There hardly is a book that I’m not a fan of and there are hardly many books that I stop reading if I find them boring. But there are the books that do make me question myself once in awhile, why am I reading this book if I find it so difficult to digest?
Life After Life by Kate Atkinson is possibly that book that I found hard to read and digest. It’s one of the few books that I found it hard to like and enjoy as well, but if you understand readers like myself, it’s more of a sin to stop reading a book than it is a sin to not enjoy it.
I guess I found it hard to read the book mostly because of its endless cycles of resurrection that Ursula Todd was subjected to. It is a cycle that Ursula had since she was born whereby she could come back and right the wrongs in her current life and change the course of history. Another reason that might have made me feel relatively gruntled towards the book. You can thank Homer Simpson for those words (Season 16, Episode 11 – On A Clear Day I Can’t See My Sister) since ‘disgruntled‘ is a little harsh (and being relatively gruntled isn’t, I guess).
The book was quite well-written though, don’t get me wrong, and I loved the author’s ability to weave humour and wit in her story. Although sometimes you had to read between the lines to get some of the jokes!
So what else did I think of the book once I was done with it? Well, here are some of my thoughts of it despite feeling disoriented at some point into the book. Too many life cycles and second chances given to Ursula to relive her life left my brain feeling a little out of whack!
Ursula Todd is the third child of Hugh and Sylvie Todd (with the oldest child Maurice, followed by Pamela and after Ursula came Teddy and Jimmy as her siblings). From the time she was born, Ursula had already been given a string of second chances in life. She dies at birth, followed by life before dying again and then being resurrected again. This goes on and on and on throughout the entire book, only at various moments of her life where she had been allowed to live, albeit precariously and forever teetering at the edge.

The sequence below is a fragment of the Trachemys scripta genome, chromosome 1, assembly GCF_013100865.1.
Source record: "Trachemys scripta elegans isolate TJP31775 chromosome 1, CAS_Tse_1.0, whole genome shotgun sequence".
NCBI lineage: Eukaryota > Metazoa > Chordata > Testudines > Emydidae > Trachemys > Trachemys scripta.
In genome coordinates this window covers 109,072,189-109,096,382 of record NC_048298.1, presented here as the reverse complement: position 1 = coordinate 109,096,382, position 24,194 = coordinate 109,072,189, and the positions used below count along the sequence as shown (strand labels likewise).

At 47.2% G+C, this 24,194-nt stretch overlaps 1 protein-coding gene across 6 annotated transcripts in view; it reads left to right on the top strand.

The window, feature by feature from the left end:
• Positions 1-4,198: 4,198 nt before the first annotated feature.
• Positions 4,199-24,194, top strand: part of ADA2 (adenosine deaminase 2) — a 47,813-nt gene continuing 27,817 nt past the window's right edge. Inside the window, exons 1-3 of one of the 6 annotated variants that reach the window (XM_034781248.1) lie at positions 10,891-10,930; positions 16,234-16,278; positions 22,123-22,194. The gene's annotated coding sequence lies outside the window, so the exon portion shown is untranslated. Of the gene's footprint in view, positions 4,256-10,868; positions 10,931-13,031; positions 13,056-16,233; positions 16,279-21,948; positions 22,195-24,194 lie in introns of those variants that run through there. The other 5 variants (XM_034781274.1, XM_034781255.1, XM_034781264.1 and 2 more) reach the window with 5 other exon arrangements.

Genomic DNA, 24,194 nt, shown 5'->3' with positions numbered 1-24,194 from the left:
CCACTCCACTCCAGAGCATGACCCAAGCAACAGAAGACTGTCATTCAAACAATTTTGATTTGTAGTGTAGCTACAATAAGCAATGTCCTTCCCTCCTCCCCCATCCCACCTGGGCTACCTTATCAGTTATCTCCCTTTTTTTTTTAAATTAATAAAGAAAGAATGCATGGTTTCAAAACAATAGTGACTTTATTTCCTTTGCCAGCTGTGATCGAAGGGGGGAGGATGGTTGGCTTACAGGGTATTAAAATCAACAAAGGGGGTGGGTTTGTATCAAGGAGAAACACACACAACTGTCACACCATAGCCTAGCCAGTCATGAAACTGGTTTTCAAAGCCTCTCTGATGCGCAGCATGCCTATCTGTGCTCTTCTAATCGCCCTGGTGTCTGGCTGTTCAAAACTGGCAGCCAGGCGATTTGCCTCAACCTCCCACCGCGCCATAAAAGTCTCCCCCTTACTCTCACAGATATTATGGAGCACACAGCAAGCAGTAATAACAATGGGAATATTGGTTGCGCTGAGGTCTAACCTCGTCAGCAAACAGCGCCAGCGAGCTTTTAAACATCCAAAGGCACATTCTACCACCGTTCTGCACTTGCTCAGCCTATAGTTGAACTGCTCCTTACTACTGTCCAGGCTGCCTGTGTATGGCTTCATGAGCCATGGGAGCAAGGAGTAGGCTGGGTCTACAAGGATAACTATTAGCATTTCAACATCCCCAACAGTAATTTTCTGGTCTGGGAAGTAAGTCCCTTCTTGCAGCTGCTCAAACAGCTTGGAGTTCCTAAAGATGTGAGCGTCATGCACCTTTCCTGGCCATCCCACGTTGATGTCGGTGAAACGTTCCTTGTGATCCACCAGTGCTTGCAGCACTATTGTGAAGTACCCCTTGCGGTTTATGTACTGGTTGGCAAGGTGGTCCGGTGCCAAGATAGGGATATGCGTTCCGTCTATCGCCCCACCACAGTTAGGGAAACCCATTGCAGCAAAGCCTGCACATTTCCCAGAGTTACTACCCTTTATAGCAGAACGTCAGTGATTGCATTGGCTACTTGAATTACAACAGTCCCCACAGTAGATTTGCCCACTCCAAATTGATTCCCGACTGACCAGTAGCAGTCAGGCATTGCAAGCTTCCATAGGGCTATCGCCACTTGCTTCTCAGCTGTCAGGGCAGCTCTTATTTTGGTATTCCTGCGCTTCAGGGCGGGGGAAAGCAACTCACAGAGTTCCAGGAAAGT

If I had been given a string of second chances, I’d probably go back in time and right all the wrong I made! Although that is very likely to change the course of history, present and future. But that’s what happened in the story as well. Each time Ursula came back to life, it’s always at a different juncture which she is then able to prevent danger and live on to tell more tales. Of course, the only problem with reading and re-reading her cycles of resurrection is the confusion and complications for me as a reader. One minute, I’ve read that she has died. The next minute, she is alive and well. Dead again by the next or so chapters, alive again in the following. Oh my goodness, the whole thing kept running circles around my head!
It felt like a move mashup between Miss Peregrine’s Home For Peculiar Children and Tom Cruise’s Edge of Tomorrow. You live in a loop and each loop gives you the opportunity of foresight to prevent any danger from wiping you out from existence. Is that a good thing though? In reality, we’re only given a chance to something and face the consequences of our actions.
Eventually, however, I got tired of the endless loop. Once I reached the middle of the book, I lost track of the number of times she came back to life. When I found out that it was a 600+ paged book, I figured I would be kept occupied for weeks! But when I finally passed the halfway mark, I started to get tired of reading and wondered if it would ever end. Well, it did anyway. It ended at the very next opportunity of Ursula being given yet again another chance at life… except that it was already the end of the book!
All in all, it was quite disturbing to say the least. That one life after another caused me to lose focus on what I was reading (I had to flip back the chapters several times to see what I missed). That hindered and halted my reading progress a few times too! I don’t hate the book nor the author. Maybe it’s just not for me but I’m still glad I read it all the same.